Continue Reading FERC Proposes Major Changes to PURPA Regulations Impacting Qualifying Facility Rates and Requirements; Throwing Roadblocks in the Path of Renewable Energy Development

In a recent opinion, the Ninth Circuit held that the California Public Utilities Commission’s (CPUC) Renewable Market Adjusting Tariff (Re-MAT) program and alternative Qualifying Facility (QF) standard offer contract (Standard Contract) were preempted by federal law. The Re-MAT program and Standard Contract required California utilities to purchase energy from certain QFs with capacities up to three and twenty megawatts (MWs), respectively. The court found that the program and the contract violated the Public Utility Regulatory Policies Act of 1978’s (PURPA) pricing requirements. The decision, Winding Creek Solar LLC v. Peterman, USCA Case Nos. 17-17531 and 17-17532 (9th Cir. 2019) demonstrates that PURPA continues to maintain a floor from which state regulatory programs must encourage the development of renewable energy from small producers. In 2018 and prior to Winding Creek, the CPUC instituted a rulemaking to consider adoption of a new Standard Contract but has not yet taken action. Winding Creek reemphasizes the importance of that proceeding for ensuring that California has a PURPA-compliant program in place for utilities to purchase QF-produced energy.
Continue Reading 9th Circuit Says CPUC’s Standard Contract and Re-MAT Program for Certain Renewable Generators are not PURPA Compliant

On July 18, 2019, the Federal Energy Regulatory Commission issued Order No. 860.  The order requires entities with or seeking market-based rate authority (sellers) to submit certain data related to FERC’s market power analyses, including its indicative screens and asset appendices, into a “relational database” maintained by FERC.  The order also requires the submission of information associated with long-term firm sales.  When changes occur to data previously submitted, the relational database must be updated monthly by sellers.  The database will be used to, among other things, develop asset appendices and indicative screens for FERC filings that require a market power analysis.  Finally, Order No. 860 altered the deadline for “change in status” filings.  Beginning on January 1, 2021, sellers will need to comply with the order by making a baseline submission and using the “relational database” to make future market-based applications.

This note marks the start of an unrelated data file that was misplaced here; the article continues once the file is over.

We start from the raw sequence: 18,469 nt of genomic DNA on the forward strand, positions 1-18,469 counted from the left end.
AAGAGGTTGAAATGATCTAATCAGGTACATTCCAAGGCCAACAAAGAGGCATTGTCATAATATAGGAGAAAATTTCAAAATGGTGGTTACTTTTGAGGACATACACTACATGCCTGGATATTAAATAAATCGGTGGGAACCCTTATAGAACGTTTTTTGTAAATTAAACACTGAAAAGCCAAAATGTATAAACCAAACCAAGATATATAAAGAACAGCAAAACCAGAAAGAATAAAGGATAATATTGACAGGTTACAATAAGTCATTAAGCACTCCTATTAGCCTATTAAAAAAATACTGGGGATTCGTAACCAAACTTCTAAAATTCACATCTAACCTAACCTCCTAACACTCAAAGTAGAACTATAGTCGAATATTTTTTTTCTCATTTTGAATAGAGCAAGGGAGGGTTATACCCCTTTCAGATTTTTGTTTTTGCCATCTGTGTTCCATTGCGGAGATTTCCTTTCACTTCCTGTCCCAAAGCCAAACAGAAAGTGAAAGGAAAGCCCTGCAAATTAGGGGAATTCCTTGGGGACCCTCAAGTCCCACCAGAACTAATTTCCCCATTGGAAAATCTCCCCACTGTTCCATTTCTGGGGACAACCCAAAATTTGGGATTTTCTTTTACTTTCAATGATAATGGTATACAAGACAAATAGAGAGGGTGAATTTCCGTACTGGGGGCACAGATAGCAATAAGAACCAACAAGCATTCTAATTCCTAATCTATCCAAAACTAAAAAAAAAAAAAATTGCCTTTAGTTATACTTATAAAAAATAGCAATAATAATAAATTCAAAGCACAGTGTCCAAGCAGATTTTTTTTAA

Continue Reading FERC Order No. 860 Mandates New Market-Based Rate Filing and Reporting Requirements for Sellers of Electric Energy

Recent developments in the energy sector indicate that blockchain technology is being embraced to address a range of issues including network security and improved integration of renewable generation and demand response resources. This emerging technology continues to have the potential to become a disrupter in the energy industry.
Continue Reading Blockchain Continues to Make Headway in the Energy Industry

In a recent opinion, the D.C. Circuit suggested the Federal Energy Regulatory Commission (FERC) must attempt to obtain information necessary to evaluate the environmental effects of a proposed interstate pipeline project due to the project’s effect on natural gas production and consumption. In Birckhead v. FERC, USCA Case No. 18-1218 (D.C. Cir. 2019), the court criticized FERC for failing to obtain and consider information about upstream production and downstream consumption in its National Environmental Policy Act (NEPA) review of a proposed project to add compression to an existing pipeline, even though the applicant was unlikely to have information regarding the origin and destination of the gas to be transported. The court indicated that FERC has an obligation to at least request information about upstream and downstream activities from pipeline applicants, and suggested that, under the decision in Sierra Club v. FERC, 867 F.3d 1357 (D.C. Cir. 2017), FERC may be required to consider the environmental effects of those activities as indirect effects of FERC’s pipeline approval.
Continue Reading D.C. Circuit Says NEPA Requires FERC To Inquire Into Up and Downstream Effects of Pipeline Project